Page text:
Is Barry Zito back?
One glance at his record (1-4), and you might assume it's business as usual for San Francisco's giant of a disappointment.
But if the Giants could, um, actually, maybe, score a few runs once in awhile, you might be surprised at what Zito's numbers would look like.
Heading into Sunday's start in Seattle against Felix Hernandez, Zito since April 22 has posted a 2.21 ERA, eighth-lowest in the National League. He's thrown quality starts (six innings or more, three runs or less) in five of his past six outings.
But he's backed by the worst run support in the NL -- the Giants are averaging just 1.94 runs a game when he's on the mound -- so the air essentially has been let out from the drama of any Zito comeback.
"I'm encouraged that I've gotten back to where I need to be," Zito told me the other day. "I'm pitching better than I have at this point in the season than I have since I've been a Giant."
The key, he says, is he's finally reached the point where he's not "babying" his pitches. He's zeroed in on being aggressive with each of his pitches -- including being intelligently aggressive with his changeup -- and "if you do that, somehow, hitters can't pick stuff up as well. If you have aggressive arm speed and you're loose and not babying stuff."
The former American League All-Star, who signed a seven-year, $126 million deal with San Francisco before the 2007 season, Zito says that he thinks part of his problem during his first two seasons with the Giants has been that he's spent more time attempting to "trick" hitters than simply pitching, and that's tempered his aggressiveness.
He seemed to bottom out last year when he went 10-17 with a career-worst 5.15 ERA. The bounce-back this year has included Zito lowering his ERA to 3.62 (from 10.00 following his first two starts).
His slider and curve again are breaking late, and his changeup looks like a fastball. It comes, he says, from a narrow focus on making sure he stays aggressive.
Following all the talk after he signed for all that dough that the monster contract wouldn't affect him, Zito now sounds a lot like a man who indeed has been affected by the pressure and was pitching not to lose instead of pitching to win.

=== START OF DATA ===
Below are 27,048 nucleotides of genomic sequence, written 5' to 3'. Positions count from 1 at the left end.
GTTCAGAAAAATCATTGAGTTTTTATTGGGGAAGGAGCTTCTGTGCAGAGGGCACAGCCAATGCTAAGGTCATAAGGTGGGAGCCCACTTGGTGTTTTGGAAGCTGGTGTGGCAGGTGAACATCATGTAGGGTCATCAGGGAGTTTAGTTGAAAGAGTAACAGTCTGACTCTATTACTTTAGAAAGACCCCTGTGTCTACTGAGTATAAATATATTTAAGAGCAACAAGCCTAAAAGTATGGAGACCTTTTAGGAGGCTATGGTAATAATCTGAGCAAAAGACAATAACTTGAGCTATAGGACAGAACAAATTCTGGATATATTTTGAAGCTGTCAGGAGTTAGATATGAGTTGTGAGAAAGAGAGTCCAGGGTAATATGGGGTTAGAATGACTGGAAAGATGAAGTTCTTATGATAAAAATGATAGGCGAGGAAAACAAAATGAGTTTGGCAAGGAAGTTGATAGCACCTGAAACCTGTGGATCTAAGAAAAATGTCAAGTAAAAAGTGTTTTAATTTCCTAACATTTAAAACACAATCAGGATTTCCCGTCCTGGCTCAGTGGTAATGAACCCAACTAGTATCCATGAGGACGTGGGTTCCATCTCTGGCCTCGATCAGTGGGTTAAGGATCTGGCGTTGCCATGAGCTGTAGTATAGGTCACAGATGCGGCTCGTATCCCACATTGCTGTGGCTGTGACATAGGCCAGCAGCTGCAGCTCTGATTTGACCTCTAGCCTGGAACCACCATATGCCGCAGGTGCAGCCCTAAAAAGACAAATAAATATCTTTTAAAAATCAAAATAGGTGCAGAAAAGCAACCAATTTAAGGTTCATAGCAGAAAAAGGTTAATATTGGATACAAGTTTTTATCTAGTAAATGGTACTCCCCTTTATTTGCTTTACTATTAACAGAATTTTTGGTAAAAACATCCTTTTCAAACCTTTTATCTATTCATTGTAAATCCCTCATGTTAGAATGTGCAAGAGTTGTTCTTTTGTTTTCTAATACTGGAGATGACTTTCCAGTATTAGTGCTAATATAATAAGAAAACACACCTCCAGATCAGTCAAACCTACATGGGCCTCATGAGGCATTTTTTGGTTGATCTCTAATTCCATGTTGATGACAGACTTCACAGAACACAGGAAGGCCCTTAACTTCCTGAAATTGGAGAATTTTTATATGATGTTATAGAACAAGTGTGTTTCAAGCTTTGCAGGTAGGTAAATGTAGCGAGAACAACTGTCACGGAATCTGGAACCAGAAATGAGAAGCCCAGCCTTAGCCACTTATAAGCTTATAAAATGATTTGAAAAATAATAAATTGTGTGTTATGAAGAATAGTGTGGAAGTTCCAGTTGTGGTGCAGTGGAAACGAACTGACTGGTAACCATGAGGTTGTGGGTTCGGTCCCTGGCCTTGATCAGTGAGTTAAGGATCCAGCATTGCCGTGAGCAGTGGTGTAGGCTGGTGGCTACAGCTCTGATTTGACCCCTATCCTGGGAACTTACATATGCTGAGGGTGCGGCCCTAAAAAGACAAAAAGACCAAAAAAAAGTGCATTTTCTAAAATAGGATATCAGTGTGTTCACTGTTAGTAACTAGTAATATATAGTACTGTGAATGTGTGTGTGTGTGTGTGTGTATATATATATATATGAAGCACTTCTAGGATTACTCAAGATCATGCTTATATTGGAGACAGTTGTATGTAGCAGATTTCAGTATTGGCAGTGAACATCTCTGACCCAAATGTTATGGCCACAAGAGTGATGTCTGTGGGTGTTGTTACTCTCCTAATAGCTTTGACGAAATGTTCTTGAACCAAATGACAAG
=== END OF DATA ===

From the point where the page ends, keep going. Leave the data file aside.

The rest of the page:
"You start to try to protect things," Zito says. "A guy on second base with two outs, you start being careful. No one can succeed trying to be careful. You start thinking, 'Don't do this' instead of, 'Do that.'"
Likes: The Seattle Mariners, in a class move, hosting sports staffers in one of their suites Friday night from the Seattle Post-Intelligencer newspaper, which closed this spring. The P-I has maintained a very small staff for its Web operation. ... The San Diego Padres, in a class move, hosting a get together in the press box late Friday night celebrating Tom Krasovic, the long time beat man for the San Diego Union-Tribune who was laid off in another of these despicable corporate bloodlettings. ... Running along the waterfront in Seattle, cruising by Pike Place Market, the P-I building, along Puget Sound. Every time I go back I marvel at what a beautiful city Seattle is. ... Green Day on The Today Show on Friday morning. ... The fish tacos at Taco Del Mar in Seattle. ... The shredded chicken enchiladas at San Diego's El Indio.
Dislikes: You can imagine my disappointment this trip into Seattle when I learned that the George Benson Waterfront Streetcar Line is not named after the pop/scat/R&B singer but after a local Seattle guy who was instrumental in getting the streetcar line started. Benson the musician is from Pittsburgh.
Rock 'N' Roll Lyric of the Day:
"The insurgency will rise
"When the blood's been sacrificed
"Don't be blinded by the lies in your eyes"
-- Green Day, Know Your Enemy